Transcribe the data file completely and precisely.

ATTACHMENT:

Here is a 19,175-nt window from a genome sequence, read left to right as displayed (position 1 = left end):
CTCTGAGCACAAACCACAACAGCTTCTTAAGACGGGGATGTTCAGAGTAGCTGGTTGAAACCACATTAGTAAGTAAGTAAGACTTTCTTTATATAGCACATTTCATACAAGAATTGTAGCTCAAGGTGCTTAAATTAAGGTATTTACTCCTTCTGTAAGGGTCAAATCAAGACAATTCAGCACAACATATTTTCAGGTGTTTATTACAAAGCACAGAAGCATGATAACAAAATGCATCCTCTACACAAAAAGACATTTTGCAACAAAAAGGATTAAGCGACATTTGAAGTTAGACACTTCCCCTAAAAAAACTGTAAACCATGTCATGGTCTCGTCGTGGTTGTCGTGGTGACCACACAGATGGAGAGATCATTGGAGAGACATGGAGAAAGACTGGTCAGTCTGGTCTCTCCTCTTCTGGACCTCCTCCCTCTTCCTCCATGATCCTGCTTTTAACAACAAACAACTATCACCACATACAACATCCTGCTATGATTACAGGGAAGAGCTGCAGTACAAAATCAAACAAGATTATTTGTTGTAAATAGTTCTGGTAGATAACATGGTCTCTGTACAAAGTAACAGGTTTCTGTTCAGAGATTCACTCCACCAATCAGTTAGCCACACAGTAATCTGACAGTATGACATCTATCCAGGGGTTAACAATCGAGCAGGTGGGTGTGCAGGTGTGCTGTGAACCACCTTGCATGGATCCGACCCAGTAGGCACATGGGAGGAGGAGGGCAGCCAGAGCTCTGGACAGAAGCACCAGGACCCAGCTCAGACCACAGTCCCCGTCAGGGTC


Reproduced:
Here is a 19,175-nt window from a genome sequence, read left to right as displayed (position 1 = left end):
CTCTGAGCACAAACCACAACAGCTTCTTAAGACGGGGATGTTCAGAGTAGCTGGTTGAAACCACATTAGTAAGTAAGTAAGACTTTCTTTATATAGCACATTTCATACAAGAATTGTAGCTCAAGGTGCTTAAATTAAGGTATTTACTCCTTCTGTAAGGGTCAAATCAAGACAATTCAGCACAACATATTTTCAGGTGTTTATTACAAAGCACAGAAGCATGATAACAAAATGCATCCTCTACACAAAAAGACATTTTGCAACAAAAAGGATTAAGCGACATTTGAAGTTAGACACTTCCCCTAAAAAAACTGTAAACCATGTCATGGTCTCGTCGTGGTTGTCGTGGTGACCACACAGATGGAGAGATCATTGGAGAGACATGGAGAAAGACTGGTCAGTCTGGTCTCTCCTCTTCTGGACCTCCTCCCTCTTCCTCCATGATCCTGCTTTTAACAACAAACAACTATCACCACATACAACATCCTGCTATGATTACAGGGAAGAGCTGCAGTACAAAATCAAACAAGATTATTTGTTGTAAATAGTTCTGGTAGATAACATGGTCTCTGTACAAAGTAACAGGTTTCTGTTCAGAGATTCACTCCACCAATCAGTTAGCCACACAGTAATCTGACAGTATGACATCTATCCAGGGGTTAACAATCGAGCAGGTGGGTGTGCAGGTGTGCTGTGAACCACCTTGCATGGATCCGACCCAGTAGGCACATGGGAGGAGGAGGGCAGCCAGAGCTCTGGACAGAAGCACCAGGACCCAGCTCAGACCACAGTCCCCGTCAGGGTC